WN: It was an overwhelming experience which has now opened many doors for me in this industry. My first collection consisted of six garments that I had to make in five days! That is no mean feat, as you have to find the fabric, make the patterns, stitch- the works, oh it was a nightmare!!!! I had two hours sleep in five days, and I drank a lot of coffee and took energy supplements to increase my focus levels and help me to stay awake. It was an unforgettable door and eye opener for me where getting down to real business is concerned!!. I was ready to give up on the sixth garment and went to African Fashion International offices to tell them that I could only do five garments by the set deadline but to my surprise they decided to be lenient towards me and gave me an extension to allow me time to finish the sixth one as long as it was before the show.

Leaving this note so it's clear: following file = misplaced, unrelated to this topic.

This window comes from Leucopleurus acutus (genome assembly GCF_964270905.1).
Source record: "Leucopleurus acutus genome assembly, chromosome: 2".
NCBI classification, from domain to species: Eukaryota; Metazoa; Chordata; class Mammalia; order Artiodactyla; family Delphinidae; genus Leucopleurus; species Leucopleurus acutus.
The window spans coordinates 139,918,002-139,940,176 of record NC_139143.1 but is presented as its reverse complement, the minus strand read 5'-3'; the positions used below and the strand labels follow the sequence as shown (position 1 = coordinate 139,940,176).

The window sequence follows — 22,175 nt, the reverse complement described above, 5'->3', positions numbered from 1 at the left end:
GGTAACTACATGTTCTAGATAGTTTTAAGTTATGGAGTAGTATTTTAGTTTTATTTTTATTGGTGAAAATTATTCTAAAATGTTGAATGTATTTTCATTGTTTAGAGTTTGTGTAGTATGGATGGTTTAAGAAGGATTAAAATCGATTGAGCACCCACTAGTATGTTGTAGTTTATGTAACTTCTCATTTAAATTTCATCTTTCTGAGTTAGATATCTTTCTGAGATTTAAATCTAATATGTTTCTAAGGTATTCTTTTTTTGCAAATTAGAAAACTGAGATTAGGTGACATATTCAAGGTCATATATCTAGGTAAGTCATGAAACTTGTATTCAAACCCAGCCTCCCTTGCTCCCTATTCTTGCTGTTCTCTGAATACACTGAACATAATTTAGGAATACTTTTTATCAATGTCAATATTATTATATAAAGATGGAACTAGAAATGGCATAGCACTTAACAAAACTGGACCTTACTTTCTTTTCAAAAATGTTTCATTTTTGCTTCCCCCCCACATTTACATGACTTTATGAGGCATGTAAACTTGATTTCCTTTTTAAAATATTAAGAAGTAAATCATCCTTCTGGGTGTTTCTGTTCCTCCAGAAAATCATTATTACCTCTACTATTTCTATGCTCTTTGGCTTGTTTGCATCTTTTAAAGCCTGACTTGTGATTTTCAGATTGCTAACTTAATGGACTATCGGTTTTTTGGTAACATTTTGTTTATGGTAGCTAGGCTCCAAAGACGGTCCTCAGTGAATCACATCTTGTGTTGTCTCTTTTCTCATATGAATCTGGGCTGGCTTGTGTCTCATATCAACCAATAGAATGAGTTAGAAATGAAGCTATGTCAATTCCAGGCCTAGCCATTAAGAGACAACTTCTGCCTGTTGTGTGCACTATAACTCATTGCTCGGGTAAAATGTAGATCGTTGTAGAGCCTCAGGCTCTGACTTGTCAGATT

BD: How did the show go?
WN: It was an absolute success – in spite of the challenges I met on the day. The main challenge was that I discovered two hours before the show was scheduled to start that the shoes that were sponsored for my models were in direct contrast with the collection I was show-casing. Fortunately, the CEO of the buying and merchandising teams of Foschini happened to have an appointment in Hyde Park with the director of the College I was attending. As a man of great influence, he was able to organise urgent sponsorship on my behalf with Lulluela – the shoe shop. I can safely say he saved the day!!!!!!
BD: Tell us about your Internship at The Foschini Group (TFG)